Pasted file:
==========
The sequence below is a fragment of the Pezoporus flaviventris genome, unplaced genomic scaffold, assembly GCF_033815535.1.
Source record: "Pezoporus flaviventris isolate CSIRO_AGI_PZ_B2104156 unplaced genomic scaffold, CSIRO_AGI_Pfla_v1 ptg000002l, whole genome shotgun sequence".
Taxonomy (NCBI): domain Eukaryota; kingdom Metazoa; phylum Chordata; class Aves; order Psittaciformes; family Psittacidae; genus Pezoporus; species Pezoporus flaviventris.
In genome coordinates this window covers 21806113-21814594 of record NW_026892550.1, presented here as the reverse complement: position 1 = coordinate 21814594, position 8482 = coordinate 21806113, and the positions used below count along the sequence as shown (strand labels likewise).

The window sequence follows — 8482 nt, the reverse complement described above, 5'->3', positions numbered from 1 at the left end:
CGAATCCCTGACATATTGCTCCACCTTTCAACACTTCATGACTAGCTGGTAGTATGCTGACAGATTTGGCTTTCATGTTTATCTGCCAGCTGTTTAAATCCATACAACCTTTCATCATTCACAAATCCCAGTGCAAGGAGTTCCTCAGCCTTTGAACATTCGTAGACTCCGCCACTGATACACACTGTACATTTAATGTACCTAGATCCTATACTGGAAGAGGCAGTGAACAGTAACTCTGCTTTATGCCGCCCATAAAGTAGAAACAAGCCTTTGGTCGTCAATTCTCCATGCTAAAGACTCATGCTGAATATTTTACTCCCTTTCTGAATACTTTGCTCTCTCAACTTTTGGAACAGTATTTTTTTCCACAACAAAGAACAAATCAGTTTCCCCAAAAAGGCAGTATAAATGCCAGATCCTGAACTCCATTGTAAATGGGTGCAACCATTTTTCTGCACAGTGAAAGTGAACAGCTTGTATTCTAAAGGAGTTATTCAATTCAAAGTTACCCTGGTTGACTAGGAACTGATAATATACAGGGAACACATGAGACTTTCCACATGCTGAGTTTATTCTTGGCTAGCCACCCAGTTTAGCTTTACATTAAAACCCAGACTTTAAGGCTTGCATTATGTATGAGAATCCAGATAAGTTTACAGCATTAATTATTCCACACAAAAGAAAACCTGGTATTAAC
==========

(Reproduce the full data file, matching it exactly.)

The sequence below is a fragment of the Pezoporus flaviventris genome, unplaced genomic scaffold, assembly GCF_033815535.1.
Source record: "Pezoporus flaviventris isolate CSIRO_AGI_PZ_B2104156 unplaced genomic scaffold, CSIRO_AGI_Pfla_v1 ptg000002l, whole genome shotgun sequence".
Taxonomy (NCBI): domain Eukaryota; kingdom Metazoa; phylum Chordata; class Aves; order Psittaciformes; family Psittacidae; genus Pezoporus; species Pezoporus flaviventris.
In genome coordinates this window covers 21806113-21814594 of record NW_026892550.1, presented here as the reverse complement: position 1 = coordinate 21814594, position 8482 = coordinate 21806113, and the positions used below count along the sequence as shown (strand labels likewise).

The window sequence follows — 8482 nt, the reverse complement described above, 5'->3', positions numbered from 1 at the left end:
CGAATCCCTGACATATTGCTCCACCTTTCAACACTTCATGACTAGCTGGTAGTATGCTGACAGATTTGGCTTTCATGTTTATCTGCCAGCTGTTTAAATCCATACAACCTTTCATCATTCACAAATCCCAGTGCAAGGAGTTCCTCAGCCTTTGAACATTCGTAGACTCCGCCACTGATACACACTGTACATTTAATGTACCTAGATCCTATACTGGAAGAGGCAGTGAACAGTAACTCTGCTTTATGCCGCCCATAAAGTAGAAACAAGCCTTTGGTCGTCAATTCTCCATGCTAAAGACTCATGCTGAATATTTTACTCCCTTTCTGAATACTTTGCTCTCTCAACTTTTGGAACAGTATTTTTTTCCACAACAAAGAACAAATCAGTTTCCCCAAAAAGGCAGTATAAATGCCAGATCCTGAACTCCATTGTAAATGGGTGCAACCATTTTTCTGCACAGTGAAAGTGAACAGCTTGTATTCTAAAGGAGTTATTCAATTCAAAGTTACCCTGGTTGACTAGGAACTGATAATATACAGGGAACACATGAGACTTTCCACATGCTGAGTTTATTCTTGGCTAGCCACCCAGTTTAGCTTTACATTAAAACCCAGACTTTAAGGCTTGCATTATGTATGAGAATCCAGATAAGTTTACAGCATTAATTATTCCACACAAAAGAAAACCTGGTATTAAC